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An Act Establishing Earned Paid Sick Time
Balancing the Needs of the Business Community and Workers
While Saving Money and Reducing the Spread of Disease
More than half of Massachusetts private sector workers cannot take any sick time to care for a sick child or elderly parent.
Nearly 1 million Massachusetts private sector jobs (over one-third of our workforce) lack a single guaranteed paid sick day.
Nearly 50% of all emergency room visits in Massachusetts could be prevented by improving access to primary care.[
"I have gone to work sick on too many occasions. Once I had to go to work even though I had pneumonia. I cannot afford to lose a single day’s pay or my job just because I’m sick."
- Mary, Boston area personal care assistant
Paid Sick Time Will Save Business Money by:
§ Reducing employee turnover, contagion and lost productivity – a $348 million annual benefit to Massachusetts employers.
§ Reducing on the job injuries directly caused by presenteeism, a phenomenon that describes employees who work while sick.
§ Reducing the spread of the flu, a contagious illness that accounts for 10-12% of all illness-related workplace absences.
Paid Sick Time Will Protect Public Health by:
§ Preventing over 33,000 flu infections in the workplace, saving workers and their families more than $16 million in lost wages and medical costs.
§ Preventing food and beverage contamination.
§ Preventing the spread of illnesses in daycare and school environments.
Paid Sick Time Will Save the Commonwealth Money by:
§ Reducing preventable emergency room visits.
§ Reducing health care costs related to the spread of highly contagious diseases.
§ Keeping low-wage workers employed and off of public assistance.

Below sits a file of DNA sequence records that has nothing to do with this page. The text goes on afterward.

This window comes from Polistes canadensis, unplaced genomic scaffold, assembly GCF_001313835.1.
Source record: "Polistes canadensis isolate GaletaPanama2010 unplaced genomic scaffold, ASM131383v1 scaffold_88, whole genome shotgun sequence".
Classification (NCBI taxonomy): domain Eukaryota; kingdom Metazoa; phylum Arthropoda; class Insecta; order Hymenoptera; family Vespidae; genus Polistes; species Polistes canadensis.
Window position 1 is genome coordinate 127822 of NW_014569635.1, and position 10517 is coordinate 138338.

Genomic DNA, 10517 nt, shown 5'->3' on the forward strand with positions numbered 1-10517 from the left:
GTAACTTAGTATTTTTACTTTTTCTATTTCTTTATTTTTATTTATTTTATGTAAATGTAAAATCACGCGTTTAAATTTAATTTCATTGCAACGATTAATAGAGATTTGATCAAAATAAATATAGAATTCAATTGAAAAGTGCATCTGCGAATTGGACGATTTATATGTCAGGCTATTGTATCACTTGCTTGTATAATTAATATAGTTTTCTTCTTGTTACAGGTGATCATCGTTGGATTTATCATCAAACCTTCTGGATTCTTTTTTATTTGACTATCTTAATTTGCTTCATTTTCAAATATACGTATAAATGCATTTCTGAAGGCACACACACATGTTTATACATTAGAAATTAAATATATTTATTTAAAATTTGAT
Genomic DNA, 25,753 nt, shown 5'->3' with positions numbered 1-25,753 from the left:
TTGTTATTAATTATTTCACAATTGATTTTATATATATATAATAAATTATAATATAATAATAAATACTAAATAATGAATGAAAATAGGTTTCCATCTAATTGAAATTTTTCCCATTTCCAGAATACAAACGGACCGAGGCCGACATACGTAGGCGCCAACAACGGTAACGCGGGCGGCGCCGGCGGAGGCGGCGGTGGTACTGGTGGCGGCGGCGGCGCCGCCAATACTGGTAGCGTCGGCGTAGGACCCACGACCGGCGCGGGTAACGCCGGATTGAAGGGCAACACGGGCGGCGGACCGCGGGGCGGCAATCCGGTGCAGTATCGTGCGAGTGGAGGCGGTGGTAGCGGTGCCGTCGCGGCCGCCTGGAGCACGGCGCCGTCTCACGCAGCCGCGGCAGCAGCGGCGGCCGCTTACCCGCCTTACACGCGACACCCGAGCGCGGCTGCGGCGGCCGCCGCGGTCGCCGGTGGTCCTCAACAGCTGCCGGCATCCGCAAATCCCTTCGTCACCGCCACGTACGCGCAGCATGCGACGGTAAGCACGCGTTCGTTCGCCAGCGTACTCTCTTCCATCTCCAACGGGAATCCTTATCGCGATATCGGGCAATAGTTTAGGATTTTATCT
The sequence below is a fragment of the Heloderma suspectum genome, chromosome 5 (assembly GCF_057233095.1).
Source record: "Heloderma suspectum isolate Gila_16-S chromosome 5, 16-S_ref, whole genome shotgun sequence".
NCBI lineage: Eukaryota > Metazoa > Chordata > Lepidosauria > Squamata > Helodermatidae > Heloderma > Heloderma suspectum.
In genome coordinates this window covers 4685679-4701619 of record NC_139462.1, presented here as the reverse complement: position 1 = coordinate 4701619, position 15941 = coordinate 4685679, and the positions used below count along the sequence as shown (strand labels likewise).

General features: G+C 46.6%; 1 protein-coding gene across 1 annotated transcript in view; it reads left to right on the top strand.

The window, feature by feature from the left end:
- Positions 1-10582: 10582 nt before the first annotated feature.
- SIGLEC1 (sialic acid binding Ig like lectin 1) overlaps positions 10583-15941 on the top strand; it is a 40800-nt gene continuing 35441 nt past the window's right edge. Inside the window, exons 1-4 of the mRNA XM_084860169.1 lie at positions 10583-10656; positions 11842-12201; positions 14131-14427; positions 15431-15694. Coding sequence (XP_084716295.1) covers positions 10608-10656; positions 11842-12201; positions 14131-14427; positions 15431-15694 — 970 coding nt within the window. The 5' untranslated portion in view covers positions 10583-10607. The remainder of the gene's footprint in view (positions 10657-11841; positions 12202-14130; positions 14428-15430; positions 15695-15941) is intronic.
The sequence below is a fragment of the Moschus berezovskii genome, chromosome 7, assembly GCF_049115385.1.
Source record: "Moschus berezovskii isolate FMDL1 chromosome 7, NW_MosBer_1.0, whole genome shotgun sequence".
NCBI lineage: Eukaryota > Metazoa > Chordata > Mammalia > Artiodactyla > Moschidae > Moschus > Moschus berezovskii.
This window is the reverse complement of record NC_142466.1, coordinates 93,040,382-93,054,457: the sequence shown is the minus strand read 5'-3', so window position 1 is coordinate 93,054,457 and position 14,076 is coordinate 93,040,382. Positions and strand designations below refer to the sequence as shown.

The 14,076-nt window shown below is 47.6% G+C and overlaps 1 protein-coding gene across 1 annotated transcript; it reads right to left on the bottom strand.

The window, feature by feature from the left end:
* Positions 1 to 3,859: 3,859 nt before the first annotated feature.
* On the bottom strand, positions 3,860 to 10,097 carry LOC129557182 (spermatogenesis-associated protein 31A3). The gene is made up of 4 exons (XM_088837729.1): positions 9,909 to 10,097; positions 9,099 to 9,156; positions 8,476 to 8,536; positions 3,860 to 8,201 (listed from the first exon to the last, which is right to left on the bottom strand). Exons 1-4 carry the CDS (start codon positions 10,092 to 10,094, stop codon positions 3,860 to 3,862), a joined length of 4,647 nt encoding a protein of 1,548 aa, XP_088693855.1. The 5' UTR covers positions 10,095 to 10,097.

§ Reducing the increased health care costs attributable to highly stressed workers.
Key Provisions of the Paid Sick Time Act:
Sick time is accrued at the rate of 1 hour for every 30 hours worked, commencing with the date-of-hire. During a 12 month period, sick time is earned as follows:
§ Employees in companies with fewer than 6 employees can earn up to 40 hours of unpaid sick time per year;
§ Employees in companies with 6 to 10 employees can earn up to 40 hours of paid sick time per year;
§ Employees in companies with 11 or more employees can earn up to 56 hours of paid sick time per year.
Employees may use leave for:
§ To care for their child, spouse, parent or parent of spouse.
§ Illness, injury or health condition that requires staying home or professional
§ Attending routine medical appointments.
§ Absences for victims of domestic violence.
This bill is designed to balance employer and employee needs:
§ Employers may require medical certification for any absence that exceeds 24 consecutive scheduled work hours.
§ Employers with Paid Time Off policies that provide earned sick time accrual and usage consistent with the Act do not have to change their policies.
§ Seasonal employers have the option of providing earned sick time, paid or unpaid.
§ Employers and employees can agree to shift or hour changes if an employee does not wish to use earned sick time for their own health needs or that of a family member, such as child or elderly parent.
§ Employees are paid their usual hourly rate for sick time, but not less than the state’s minimum wage ($8/hour).
§ Employees cannot cash out unused earned sick time upon separation from employment or extended leave.
§ Unused sick time can be carried over at the end of a year, up to the maximum benefit provided under the Act for any 12 month period, unless an employer allows its employees to carry over more unused, earned sick time.
 Human Impact Partners, A Health Impact Assessment of the Healthy Families Act of 2009: Massachusetts Addendum – A Health Impact Assessment of An Act Establishing Paid Sick Days, 2009.
 Institute for Women’s Policy Research, Valuing Good Health in Massachusetts: The Costs and Benefits of Paid Sick Days, 2009.
 Institute for Women’s Policy Research, Paid Sick Days in Massachusetts: Containing Health Care Costs Through Prevention and Timely Treatment, 2009.
Institute for Women’s Policy Research, Paid Sick Days in Massachusetts: Containing Health Care Costs Through Prevention and Timely Treatment, 2009.
 CLASP, Responsive Workplaces: The business case for employment that values fairness and families, CLASP, 2007.